We investigate the statistical mechanics of quasi-geostrophic point vortices of mixed sign (bi-disperse system) numerically and theoretically. Direct numerical simulations under periodic boundary conditions are performed using a fast special-purpose computer for molecular dynamics (GRAPE-DR). Clustering of point vortices of like sign is observed and two-dimensional (2D) equilibrium states are formed. It is shown that they are the solutions of the 2D mean-field equation, i.e. the sinh-Poisson equation. The sinh-Poisson equation is generalized to study the 3D nature of the equilibrium states, and a new mean-field equation with the 3D Laplace operator is derived based on the maximum entropy theory. 3D solutions are obtained at very low energy level. These solution branches, however, cannot be traced up to the higher energy level at which the direct numerical simulations are performed, and transitions to 2D solution branches take place when the energy is increased.

  7. Maximum entropy state of the quasi-geostrophic bi-disperse point vortex system: bifurcation phenomena under periodic boundary conditions

    Funakoshi, Satoshi; Sato, Tomoyoshi; Miyazaki, Takeshi, E-mail: funakosi@miyazaki.mce.uec.ac.jp, E-mail: miyazaki@mce.uec.ac.jp [Department of Mechanical Engineering and Intelligent Systems, University of Electro-Communications, 1-5-1, Chofugaoka, Chofu, Tokyo 182-8585 (Japan)

    2012-06-01

    We investigate the statistical mechanics of quasi-geostrophic point vortices of mixed sign (bi-disperse system) numerically and theoretically. Direct numerical simulations under periodic boundary conditions are performed using a fast special-purpose computer for molecular dynamics (GRAPE-DR). Clustering of point vortices of like sign is observed and two-dimensional (2D) equilibrium states are formed. It is shown that they are the solutions of the 2D mean-field equation, i.e. the sinh-Poisson equation. The sinh-Poisson equation is generalized to study the 3D nature of the equilibrium states, and a new mean-field equation with the 3D Laplace operator is derived based on the maximum entropy theory. 3D solutions are obtained at very low energy level. These solution branches, however, cannot be traced up to the higher energy level at which the direct numerical simulations are performed, and transitions to 2D solution branches take place when the energy is increased. (paper)

  8. Automatic differentiation, tangent linear models, and (pseudo) adjoints

    Bischof, C.H.

    1993-12-31

    This paper provides a brief introduction to automatic differentiation and relates it to the tangent linear model and adjoint approaches commonly used in meteorology. After a brief review of the forward and reverse mode of automatic differentiation, the ADIFOR automatic differentiation tool is introduced, and initial results of a sensitivity-enhanced version of the MM5 PSU/NCAR mesoscale weather model are presented. We also present a novel approach to the computation of gradients that uses a reverse mode approach at the time loop level and a forward mode approach at every time step. The resulting ``pseudoadjoint`` shares the characteristic of an adjoint code that the ratio of gradient to function evaluation does not depend on the number of independent variables. In contrast to a true adjoint approach, however, the nonlinearity of the model plays no role in the complexity of the derivative code.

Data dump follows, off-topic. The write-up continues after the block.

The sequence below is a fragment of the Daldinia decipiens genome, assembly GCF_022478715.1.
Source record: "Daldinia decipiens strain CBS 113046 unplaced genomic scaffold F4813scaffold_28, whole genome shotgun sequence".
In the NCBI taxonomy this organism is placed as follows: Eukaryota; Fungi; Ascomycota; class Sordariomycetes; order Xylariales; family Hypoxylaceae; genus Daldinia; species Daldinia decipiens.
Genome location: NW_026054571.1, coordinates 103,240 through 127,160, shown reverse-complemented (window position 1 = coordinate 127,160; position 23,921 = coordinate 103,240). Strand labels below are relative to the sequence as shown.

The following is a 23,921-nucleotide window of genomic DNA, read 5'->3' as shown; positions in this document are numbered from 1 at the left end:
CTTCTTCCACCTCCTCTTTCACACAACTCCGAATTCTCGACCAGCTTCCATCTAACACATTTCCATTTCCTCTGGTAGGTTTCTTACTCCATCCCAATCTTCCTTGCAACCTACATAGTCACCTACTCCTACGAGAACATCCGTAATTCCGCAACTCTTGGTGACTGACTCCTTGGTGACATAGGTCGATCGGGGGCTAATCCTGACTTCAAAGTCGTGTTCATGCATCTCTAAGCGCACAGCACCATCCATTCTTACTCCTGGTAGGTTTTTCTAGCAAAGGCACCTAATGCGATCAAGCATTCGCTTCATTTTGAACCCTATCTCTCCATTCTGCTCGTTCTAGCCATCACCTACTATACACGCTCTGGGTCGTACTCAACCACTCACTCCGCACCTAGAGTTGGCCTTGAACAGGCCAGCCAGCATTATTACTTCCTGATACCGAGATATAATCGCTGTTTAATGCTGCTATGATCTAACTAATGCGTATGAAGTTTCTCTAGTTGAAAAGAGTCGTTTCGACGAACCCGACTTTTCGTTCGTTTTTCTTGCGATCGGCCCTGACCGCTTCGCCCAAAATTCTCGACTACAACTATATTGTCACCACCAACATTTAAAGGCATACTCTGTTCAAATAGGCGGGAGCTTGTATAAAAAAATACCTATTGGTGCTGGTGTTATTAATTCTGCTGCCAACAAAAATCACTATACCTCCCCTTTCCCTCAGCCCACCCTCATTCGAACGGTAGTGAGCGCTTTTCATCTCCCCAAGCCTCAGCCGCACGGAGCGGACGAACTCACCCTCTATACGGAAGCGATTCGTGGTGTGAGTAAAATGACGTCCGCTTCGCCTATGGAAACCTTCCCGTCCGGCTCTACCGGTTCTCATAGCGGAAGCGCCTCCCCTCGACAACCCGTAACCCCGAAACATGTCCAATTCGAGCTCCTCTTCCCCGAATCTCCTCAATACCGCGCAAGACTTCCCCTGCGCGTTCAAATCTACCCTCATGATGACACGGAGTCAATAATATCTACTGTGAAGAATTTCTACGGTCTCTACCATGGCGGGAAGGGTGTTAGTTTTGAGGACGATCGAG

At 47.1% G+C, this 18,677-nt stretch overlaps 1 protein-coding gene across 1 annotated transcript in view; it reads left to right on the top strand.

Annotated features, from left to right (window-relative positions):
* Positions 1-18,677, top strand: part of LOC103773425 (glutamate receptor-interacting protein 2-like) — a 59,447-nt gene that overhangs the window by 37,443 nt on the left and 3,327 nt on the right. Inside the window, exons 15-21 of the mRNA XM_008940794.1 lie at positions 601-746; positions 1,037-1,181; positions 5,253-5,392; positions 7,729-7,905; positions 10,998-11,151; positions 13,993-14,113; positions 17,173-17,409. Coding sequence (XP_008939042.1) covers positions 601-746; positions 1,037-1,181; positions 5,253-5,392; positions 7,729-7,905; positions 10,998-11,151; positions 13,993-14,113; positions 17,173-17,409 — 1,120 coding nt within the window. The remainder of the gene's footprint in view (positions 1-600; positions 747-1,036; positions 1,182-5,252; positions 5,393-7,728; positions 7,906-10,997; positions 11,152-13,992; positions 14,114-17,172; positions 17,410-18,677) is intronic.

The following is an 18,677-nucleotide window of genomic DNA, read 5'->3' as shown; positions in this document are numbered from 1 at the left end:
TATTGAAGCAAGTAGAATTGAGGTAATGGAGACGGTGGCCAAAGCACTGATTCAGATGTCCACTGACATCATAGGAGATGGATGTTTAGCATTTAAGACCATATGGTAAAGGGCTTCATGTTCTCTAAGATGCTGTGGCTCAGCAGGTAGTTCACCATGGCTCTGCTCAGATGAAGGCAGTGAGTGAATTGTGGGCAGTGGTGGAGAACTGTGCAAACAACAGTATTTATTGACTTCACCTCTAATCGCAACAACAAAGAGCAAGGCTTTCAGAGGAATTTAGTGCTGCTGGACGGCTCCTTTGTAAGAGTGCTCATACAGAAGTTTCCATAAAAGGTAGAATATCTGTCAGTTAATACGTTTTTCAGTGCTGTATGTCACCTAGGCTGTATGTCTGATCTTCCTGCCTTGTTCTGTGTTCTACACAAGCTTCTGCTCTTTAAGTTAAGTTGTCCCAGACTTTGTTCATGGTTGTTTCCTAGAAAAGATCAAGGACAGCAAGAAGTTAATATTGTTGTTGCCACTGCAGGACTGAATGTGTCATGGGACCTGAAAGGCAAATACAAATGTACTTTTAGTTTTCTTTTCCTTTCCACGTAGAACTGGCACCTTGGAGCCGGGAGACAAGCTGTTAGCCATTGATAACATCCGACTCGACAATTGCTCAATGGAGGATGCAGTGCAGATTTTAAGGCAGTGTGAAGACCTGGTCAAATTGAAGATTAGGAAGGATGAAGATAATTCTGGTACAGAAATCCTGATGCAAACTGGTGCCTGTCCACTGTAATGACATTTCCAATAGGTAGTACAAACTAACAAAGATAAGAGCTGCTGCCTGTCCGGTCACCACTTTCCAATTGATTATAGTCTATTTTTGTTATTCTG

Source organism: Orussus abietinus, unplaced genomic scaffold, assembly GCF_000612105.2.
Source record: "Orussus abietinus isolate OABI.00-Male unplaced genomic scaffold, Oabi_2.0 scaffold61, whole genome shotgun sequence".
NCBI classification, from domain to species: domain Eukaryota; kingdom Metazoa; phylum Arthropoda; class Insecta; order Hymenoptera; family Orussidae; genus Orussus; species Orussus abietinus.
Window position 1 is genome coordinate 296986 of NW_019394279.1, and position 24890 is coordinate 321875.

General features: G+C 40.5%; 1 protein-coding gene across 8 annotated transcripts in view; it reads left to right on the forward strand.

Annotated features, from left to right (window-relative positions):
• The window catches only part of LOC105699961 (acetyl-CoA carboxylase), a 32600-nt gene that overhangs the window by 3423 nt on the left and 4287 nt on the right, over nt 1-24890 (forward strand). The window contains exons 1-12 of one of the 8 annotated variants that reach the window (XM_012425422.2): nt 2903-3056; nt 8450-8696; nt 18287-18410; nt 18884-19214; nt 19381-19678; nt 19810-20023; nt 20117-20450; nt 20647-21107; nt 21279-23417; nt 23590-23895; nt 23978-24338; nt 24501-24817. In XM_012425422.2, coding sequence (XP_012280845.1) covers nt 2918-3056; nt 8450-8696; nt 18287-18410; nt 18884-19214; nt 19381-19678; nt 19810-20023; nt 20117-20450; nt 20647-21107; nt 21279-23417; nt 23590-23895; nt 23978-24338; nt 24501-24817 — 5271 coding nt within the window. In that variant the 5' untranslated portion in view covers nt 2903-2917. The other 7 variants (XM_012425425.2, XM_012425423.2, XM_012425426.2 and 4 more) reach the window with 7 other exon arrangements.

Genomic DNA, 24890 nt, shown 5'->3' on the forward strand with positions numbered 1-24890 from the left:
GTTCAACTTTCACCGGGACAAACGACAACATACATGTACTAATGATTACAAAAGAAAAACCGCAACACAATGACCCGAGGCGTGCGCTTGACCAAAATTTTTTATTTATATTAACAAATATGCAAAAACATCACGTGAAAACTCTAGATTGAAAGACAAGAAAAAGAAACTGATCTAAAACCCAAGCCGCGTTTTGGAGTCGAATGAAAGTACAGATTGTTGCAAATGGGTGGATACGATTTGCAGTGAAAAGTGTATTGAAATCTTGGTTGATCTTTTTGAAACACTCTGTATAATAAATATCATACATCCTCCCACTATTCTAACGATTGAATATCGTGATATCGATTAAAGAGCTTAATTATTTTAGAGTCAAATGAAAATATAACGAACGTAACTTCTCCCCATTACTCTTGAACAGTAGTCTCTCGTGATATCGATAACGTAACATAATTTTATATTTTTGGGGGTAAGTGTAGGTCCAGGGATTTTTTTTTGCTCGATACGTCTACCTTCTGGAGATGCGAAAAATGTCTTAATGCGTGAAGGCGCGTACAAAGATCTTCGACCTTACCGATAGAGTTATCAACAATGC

9. Searching for Standard Model Adjoint Scalars with Diboson Resonance Signatures

    Carpenter, Linda M

    2015-01-01

    We explore the phenomenology of scalar fields in the adjoint representation of SM gauge groups. We write a general set of dimension 5 effective operators in which SM adjoint scalars couple to pairs of standard model bosons. Using these effective operators, we explore new possible decay channels of a scalar color octet into a gluon and a Z boson/ gluon and a photon. We recast several analyses from Run I of the LHC to find constraints on an a scalar octet decaying into these channels, and we project the discovery potential of color octets in our gluon+photon channel for the 14 TeV run of LHC.

  10. Adjoint-consistent formulations of slip models for coupled electroosmotic flow systems

    Garg, Vikram V

    2014-09-27

    Background Models based on the Helmholtz `slip\\' approximation are often used for the simulation of electroosmotic flows. The objectives of this paper are to construct adjoint-consistent formulations of such models, and to develop adjoint-based numerical tools for adaptive mesh refinement and parameter sensitivity analysis. Methods We show that the direct formulation of the `slip\\' model is adjoint inconsistent, and leads to an ill-posed adjoint problem. We propose a modified formulation of the coupled `slip\\' model, which is shown to be well-posed, and therefore automatically adjoint-consistent. Results Numerical examples are presented to illustrate the computation and use of the adjoint solution in two-dimensional microfluidics problems. Conclusions An adjoint-consistent formulation for Helmholtz `slip\\' models of electroosmotic flows has been proposed. This formulation provides adjoint solutions that can be reliably used for mesh refinement and sensitivity analysis.